A new docu-series on Netflix,"How To Fix A Drug Scandal," highlights the team at the heart of the push to clear more than 30,000 drug convictions, stemming from tainted evidence at the hands of chemists Sonja Farak and Annie Dookhan.

ACLU of Massachusetts Legal Director Matt Segal and a handful of criminal defense lawyers felt the convictions couldn't be upheld with evidence that had been tainted by the chemists, and spent years fighting for broad dismissal of the cases, instead of a case-by-case determination through the court system.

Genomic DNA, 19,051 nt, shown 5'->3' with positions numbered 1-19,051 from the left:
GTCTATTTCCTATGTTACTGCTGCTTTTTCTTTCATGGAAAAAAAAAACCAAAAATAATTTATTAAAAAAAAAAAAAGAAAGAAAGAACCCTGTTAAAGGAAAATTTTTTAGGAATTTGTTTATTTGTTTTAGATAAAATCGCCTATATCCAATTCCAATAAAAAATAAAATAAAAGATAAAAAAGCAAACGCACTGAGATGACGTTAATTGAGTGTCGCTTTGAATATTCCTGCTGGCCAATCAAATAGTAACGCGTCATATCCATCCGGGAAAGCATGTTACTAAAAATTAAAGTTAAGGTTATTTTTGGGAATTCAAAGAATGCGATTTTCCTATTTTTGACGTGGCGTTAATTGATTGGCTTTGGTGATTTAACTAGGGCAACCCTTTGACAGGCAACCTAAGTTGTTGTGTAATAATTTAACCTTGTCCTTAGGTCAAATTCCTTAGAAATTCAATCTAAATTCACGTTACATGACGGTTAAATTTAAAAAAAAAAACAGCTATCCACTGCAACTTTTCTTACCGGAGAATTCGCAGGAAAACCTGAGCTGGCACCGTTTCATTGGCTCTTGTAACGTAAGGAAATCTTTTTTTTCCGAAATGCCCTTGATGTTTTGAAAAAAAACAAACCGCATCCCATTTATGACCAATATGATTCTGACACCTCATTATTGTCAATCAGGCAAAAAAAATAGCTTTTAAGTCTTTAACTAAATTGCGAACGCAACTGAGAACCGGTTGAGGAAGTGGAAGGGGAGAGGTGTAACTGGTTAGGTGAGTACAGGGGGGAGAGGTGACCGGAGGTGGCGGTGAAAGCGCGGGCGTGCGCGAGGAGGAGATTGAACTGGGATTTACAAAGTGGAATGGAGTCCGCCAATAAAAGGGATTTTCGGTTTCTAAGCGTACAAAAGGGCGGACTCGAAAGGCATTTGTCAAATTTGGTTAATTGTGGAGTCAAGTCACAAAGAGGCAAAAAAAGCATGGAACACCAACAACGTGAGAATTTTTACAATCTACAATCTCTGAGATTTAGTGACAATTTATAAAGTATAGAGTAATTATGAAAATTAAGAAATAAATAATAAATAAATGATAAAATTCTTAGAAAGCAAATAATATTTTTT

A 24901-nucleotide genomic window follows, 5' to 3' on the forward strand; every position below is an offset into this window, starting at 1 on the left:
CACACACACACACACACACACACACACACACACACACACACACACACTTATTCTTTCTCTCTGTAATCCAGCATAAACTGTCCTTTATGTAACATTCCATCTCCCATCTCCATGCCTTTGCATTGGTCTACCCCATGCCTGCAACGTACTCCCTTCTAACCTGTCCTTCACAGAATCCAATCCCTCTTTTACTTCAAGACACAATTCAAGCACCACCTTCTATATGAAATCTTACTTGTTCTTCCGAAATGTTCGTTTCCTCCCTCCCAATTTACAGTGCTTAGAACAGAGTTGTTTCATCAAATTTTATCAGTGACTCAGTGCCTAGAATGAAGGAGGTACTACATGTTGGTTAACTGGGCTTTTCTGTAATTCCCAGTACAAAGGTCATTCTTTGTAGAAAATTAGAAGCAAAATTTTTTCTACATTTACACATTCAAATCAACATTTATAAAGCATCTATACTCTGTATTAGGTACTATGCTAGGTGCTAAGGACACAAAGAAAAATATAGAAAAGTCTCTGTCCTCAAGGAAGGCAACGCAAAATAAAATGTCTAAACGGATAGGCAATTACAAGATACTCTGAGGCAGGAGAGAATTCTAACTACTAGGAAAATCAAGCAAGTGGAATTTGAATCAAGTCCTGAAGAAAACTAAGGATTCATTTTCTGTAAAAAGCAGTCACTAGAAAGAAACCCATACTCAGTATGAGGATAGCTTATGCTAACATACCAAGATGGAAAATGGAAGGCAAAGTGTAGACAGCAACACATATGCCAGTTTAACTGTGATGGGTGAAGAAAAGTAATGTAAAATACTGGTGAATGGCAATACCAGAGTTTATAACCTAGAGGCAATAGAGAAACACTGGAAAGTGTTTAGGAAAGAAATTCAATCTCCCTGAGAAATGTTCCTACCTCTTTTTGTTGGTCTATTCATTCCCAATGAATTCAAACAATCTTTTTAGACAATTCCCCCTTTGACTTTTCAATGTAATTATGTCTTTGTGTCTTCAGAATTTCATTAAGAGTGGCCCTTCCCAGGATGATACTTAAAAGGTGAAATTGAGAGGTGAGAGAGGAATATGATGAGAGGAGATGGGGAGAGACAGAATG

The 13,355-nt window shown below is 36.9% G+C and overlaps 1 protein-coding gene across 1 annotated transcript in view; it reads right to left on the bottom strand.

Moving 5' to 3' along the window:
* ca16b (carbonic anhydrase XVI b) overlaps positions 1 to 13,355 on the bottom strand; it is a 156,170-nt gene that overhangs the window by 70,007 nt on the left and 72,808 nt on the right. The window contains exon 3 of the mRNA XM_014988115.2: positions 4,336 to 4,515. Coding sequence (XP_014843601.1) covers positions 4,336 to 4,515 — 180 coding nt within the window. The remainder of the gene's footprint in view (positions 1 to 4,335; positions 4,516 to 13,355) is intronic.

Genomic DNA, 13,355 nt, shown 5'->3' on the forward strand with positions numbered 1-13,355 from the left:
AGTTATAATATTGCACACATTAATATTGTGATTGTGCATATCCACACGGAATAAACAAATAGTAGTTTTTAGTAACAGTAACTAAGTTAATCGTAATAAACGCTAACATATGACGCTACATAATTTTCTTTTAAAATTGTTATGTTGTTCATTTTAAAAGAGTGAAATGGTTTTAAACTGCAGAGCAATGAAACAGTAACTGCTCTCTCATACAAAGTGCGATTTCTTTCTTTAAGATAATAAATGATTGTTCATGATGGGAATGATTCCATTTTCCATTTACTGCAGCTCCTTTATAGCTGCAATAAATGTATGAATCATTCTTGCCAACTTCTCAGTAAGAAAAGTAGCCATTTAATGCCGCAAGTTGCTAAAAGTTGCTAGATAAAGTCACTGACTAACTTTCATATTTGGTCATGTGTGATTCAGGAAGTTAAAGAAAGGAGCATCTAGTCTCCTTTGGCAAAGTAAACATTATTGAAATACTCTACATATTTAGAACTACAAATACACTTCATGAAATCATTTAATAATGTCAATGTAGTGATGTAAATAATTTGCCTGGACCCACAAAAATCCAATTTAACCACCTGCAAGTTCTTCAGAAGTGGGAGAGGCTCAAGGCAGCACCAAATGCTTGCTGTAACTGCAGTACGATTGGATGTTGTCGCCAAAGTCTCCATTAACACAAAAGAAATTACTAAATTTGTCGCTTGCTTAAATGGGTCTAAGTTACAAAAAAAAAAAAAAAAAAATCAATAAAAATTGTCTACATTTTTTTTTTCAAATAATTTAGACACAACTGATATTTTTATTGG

Segal told Boston Public Radio on Tuesday the multiple scandals revealed massive, systemic inequities in the criminal justice system. By 2018, the Supreme Judicial Court had dismissed 35,000 cases involving convictions obtained with evidence analyzed by Farak and Dookhan.

"We were able to overturn 61,000 drug charges, to affect maybe 35,000 cases," said Segal. "When were trying to do this work, people kept saying well if you do that the sky will fall there will be mayhem in the streets. And that hasn't happened.

"One of the things that this scandal shows is, it's going to be okay everyone, if we end the war on drugs it's going to be okay, and we have now hard proof of that in Massachusetts."